Is it necessary to add oil to the water?
I used to think so. I thought that oil would help keep the noodles separate. But then I realized how silly it was. Oil and water never the twain will mix, the oil will always stay above the water so it really won’t do anything to the pasta in terms of separating the noodles.
Should the pan be covered or uncovered?
I used to think it was a bad idea to cover the pan. But, in one of the episodes of her cooking show, Biba Caggiano said it was alright to cover the pan. Makes sense, really. Leaving the pan uncovered will make it harder for the water to maintain the required boiling point. Worse, the water will evaporate faster and that’s not good for the pasta because it needs to swim in plenty of water.
If you cover the pan, you can lower the heat a bit. Not low heat as that will bring the water down to a simmer. You want to keep it boiling. So, if you lower the heat, lower it to medium. I find that at that setting, the water continues to boil.
How long should the pasta cook?
That depends on the pasta shape. Pasta thickness varies depending on the shape. Spaghettini, for instance, will cook much faster than fettuccine. Check the pasta packaging for the recommended cooking time.
Now, that term we hear a lot but for which there is no exact definition — al dente. Well cooked pasta should be al dente, but what the heck does al dente mean? The literal translation is “to the bite” (or “to the tooth”) but that’s not really a definition, is it? Al dente is descriptive of that cooked state of the pasta where it is firm (but not hard) so that it needs to be chewed. If the pasta dissolves when the tongue is pressed against the roof of the mouth, it is too soft and has passed the al dente stage.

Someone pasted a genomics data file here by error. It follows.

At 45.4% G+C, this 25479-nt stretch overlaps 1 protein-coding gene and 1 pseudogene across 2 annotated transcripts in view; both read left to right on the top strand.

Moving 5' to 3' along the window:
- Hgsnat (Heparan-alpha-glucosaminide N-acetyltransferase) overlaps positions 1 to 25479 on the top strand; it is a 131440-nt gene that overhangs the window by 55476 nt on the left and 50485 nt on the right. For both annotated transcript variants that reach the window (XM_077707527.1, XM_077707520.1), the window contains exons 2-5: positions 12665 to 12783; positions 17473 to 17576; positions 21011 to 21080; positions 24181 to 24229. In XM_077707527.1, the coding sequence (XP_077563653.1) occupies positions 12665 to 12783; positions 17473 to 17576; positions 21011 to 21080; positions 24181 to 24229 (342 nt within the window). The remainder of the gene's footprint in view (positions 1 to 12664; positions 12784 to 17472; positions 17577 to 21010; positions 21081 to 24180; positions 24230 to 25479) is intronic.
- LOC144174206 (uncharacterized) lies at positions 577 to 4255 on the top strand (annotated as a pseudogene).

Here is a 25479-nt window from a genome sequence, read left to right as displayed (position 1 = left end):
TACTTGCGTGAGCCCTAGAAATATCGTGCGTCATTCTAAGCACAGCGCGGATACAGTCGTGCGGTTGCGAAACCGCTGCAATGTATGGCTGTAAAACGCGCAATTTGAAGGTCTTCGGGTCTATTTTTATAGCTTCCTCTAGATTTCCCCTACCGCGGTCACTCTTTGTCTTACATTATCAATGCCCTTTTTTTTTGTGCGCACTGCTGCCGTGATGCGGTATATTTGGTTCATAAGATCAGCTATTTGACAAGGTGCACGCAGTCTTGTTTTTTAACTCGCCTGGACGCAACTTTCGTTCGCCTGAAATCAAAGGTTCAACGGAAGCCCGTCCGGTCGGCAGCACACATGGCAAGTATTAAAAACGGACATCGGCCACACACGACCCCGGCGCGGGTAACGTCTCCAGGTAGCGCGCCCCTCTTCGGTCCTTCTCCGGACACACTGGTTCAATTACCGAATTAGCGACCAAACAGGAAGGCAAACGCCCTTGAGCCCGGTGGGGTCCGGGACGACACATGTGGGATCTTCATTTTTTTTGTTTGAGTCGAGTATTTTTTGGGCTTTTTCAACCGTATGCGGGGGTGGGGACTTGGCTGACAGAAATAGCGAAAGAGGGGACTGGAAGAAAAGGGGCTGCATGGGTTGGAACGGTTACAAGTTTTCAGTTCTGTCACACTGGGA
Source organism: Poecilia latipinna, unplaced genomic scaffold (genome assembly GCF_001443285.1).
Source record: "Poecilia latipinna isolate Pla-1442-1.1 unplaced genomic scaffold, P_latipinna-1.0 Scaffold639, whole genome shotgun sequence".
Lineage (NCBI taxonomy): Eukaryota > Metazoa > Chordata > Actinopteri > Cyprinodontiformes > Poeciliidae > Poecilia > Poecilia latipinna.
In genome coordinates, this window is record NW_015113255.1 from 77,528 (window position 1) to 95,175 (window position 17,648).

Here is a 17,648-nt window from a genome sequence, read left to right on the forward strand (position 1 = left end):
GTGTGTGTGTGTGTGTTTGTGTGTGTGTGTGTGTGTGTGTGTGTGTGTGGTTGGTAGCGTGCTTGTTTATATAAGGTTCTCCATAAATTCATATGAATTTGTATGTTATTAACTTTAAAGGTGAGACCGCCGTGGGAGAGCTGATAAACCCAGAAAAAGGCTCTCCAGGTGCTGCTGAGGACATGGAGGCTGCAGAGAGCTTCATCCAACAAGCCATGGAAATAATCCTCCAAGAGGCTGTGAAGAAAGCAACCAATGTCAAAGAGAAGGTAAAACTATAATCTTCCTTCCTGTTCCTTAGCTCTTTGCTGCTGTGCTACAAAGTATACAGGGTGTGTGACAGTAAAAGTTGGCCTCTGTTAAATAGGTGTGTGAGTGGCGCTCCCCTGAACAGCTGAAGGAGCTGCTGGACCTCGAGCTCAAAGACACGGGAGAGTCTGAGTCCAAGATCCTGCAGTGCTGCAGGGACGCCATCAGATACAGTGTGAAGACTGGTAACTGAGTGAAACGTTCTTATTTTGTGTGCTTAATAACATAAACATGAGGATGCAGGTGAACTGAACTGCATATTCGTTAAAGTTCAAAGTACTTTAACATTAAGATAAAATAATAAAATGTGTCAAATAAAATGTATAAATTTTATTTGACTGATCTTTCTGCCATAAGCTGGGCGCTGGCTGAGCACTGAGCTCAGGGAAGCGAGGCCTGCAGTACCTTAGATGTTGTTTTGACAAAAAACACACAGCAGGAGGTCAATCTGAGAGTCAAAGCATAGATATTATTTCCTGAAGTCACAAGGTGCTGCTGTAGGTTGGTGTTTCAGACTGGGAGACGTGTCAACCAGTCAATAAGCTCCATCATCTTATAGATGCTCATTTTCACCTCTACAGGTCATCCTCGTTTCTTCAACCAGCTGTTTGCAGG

The best way to tell if the pasta is al dente is by picking up a piece and biting it. There should be the slightest resistance at the center. Visually, if you cut the noodle, you should see a tiny spot at the center (a thin, thin ring in the case of macaroni and other tube-shaped pasta). That’s al dente.
Does pasta need to be rinsed in cold water after cooking?
When the pasta is done cooking, we pour it into a colander to drain. Do we douse it with cold water? Again, this was one mistake I made for a long time. Apparently, it is a better practice NOT to rinse the pasta in cold water after cooking because rinsing removes the soft starch that coats the noodles. You want that starch where it is because that will ensure that the sauce will stick to the noodles.
But won’t the pasta continue cooking in the residual heat if the noodles aren’t given a cold water bath? Yes, that’s true. What I do is to undercook the pasta by a minute or two.
As a final note, every aspect of cooking takes practice. Even the ability to tell if water is boiling or just starting to boil is something that is developed after observing and observing and observing some more. So is the skill to tell the difference between perfectly al dente pasta and undercooked pasta. So, practice, observe, remember and learn. Especially, learn from every mistake.